JEFFREY BROWN: What about, I understand now that the police, the authorities, are making a new push, I guess look for new DNA samples, there is more publicity around this obviously, but the statute of limitations at the same is run out, so what is the situation with the investigation and with the authorities?

ULRICH BOSER: The authorities still continue to run down leads. The FBI has an investigator, Jeff Kelly, who still runs down leads. The Gardner Museum has a fantastic investigator, Anthony Morey, who continues to work the case very hard, and the U.S. attorney here in Boston has come forward and said, at this particular point in time, 20 years later, we are really just looking for the art; we are looking for the art; we’re not looking to put someone in jail; we’re not looking for a prosecution. It would be possible, and it gets into some legal details and perhaps even new legal ground about someone being prosecuted for this case — there is some potential for that — but generally speaking, the key message here that law enforcement has tried to push out to the public is, we just want these paintings back, no tip is too small. I continue to collect tips and leads as well, because in a case like this we know that the public is going to be key. We know that someone somewhere knows where these paintings are, we know that someone somewhere knows who robbed this museum and we need people to come forward.

JEFFREY BROWN: What do you think? Do you expect it will ever be solved?

ULRICH BOSER: I do think it will be solved. In art theft hopes springs eternal for a very good reason. It often takes years, decades, centuries for works to come back. We see one example in the 1860s: Union soldiers stole the Bill of Rights out of the capitol in North Carolina, and it took 140 years for that artifact to come back. It popped up in the art underworld a few times until the FBI returned it in sting. And I think that the thieves who robbed this museum saw these artworks as something valuable in the same way that they wouldn’t burn a pile or a briefcase full of cash, I think that they would take some steps to keep these paintings in good condition, but those are hopeful remarks because I do believe these paintings are going to come home, but I of course don’t know where these paintings are today.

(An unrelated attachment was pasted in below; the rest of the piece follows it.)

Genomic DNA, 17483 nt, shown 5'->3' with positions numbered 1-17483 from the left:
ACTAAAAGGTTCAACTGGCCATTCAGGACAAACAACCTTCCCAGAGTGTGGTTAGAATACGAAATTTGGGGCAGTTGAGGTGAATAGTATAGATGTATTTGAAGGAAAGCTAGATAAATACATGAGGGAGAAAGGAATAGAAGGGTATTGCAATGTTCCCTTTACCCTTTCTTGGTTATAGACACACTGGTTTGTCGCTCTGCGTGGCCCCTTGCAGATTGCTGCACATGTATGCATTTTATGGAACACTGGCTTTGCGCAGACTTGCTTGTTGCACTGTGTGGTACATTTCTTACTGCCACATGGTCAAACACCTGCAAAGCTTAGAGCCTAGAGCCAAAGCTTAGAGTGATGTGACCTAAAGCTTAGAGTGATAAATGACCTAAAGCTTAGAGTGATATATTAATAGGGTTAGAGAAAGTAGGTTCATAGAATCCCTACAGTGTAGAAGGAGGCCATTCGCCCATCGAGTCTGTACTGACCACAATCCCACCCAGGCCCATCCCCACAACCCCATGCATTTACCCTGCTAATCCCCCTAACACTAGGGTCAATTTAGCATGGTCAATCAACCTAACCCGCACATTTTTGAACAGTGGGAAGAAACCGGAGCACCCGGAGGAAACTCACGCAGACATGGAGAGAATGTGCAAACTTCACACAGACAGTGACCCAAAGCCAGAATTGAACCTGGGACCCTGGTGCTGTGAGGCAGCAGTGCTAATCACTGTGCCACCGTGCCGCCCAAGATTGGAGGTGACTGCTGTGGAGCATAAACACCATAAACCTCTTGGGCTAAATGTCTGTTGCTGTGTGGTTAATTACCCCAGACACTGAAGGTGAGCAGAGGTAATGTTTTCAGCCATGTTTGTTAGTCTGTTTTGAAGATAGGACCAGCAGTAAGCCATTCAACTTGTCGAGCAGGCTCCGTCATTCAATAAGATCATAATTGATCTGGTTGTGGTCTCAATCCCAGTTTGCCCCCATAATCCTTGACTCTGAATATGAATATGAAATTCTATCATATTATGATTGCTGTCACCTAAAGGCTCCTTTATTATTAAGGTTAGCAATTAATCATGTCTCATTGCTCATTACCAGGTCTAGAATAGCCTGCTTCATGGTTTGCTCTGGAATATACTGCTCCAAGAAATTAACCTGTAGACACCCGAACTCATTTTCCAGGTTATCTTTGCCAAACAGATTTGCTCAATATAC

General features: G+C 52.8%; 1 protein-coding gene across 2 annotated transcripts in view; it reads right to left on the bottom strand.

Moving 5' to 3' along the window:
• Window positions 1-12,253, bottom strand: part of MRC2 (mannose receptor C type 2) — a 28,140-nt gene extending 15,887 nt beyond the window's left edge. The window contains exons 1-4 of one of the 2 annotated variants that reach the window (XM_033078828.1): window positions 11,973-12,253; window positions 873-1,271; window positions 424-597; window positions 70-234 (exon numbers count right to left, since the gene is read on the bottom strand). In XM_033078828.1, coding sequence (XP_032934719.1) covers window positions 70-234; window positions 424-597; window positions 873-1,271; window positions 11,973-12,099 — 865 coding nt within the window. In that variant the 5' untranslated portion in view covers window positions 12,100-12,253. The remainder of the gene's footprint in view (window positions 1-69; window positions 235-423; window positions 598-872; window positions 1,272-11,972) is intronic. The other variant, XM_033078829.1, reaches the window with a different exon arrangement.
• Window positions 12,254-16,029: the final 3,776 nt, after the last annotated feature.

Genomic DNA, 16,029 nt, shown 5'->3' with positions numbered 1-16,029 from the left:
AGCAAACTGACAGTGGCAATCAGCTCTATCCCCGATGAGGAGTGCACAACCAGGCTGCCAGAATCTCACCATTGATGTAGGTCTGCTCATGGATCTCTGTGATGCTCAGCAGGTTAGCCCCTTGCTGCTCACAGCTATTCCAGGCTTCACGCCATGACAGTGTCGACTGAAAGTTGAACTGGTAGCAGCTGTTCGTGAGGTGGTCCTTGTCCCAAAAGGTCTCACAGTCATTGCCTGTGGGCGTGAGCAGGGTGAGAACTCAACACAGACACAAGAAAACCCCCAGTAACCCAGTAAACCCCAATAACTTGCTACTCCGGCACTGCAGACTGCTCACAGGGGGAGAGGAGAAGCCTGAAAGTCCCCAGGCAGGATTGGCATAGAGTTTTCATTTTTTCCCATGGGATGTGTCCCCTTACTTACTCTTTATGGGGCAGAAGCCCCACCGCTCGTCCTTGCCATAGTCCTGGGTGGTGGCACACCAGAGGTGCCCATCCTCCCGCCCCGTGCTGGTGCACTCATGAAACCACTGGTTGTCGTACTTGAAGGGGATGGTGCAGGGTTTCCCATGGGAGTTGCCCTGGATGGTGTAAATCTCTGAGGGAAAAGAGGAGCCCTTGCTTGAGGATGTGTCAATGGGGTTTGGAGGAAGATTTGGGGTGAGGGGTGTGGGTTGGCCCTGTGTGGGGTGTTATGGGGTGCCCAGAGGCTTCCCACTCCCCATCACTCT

JEFFREY BROWN: And in the meantime as you’ve said the frames hang at the museum without the paintings.

ULRICH BOSER: Exactly. Isabella Stewart Gardner’s will was very specific. Nothing in her museum could ever be changed, not the Michelangelo prints, not the locket of Robert Browning’s hair. Today if you go up to the second floor the frames hang there, they look empty and lifeless, they look tragic really, but I think that those frames are simply waiting, waiting for these masterpieces to come back.

JEFFREY BROWN: All right. Fascinating story. It’s told in “The Gardner Heist.” Ulrich Boser, thanks for talking to us.

ULRICH BOSER: Thank you.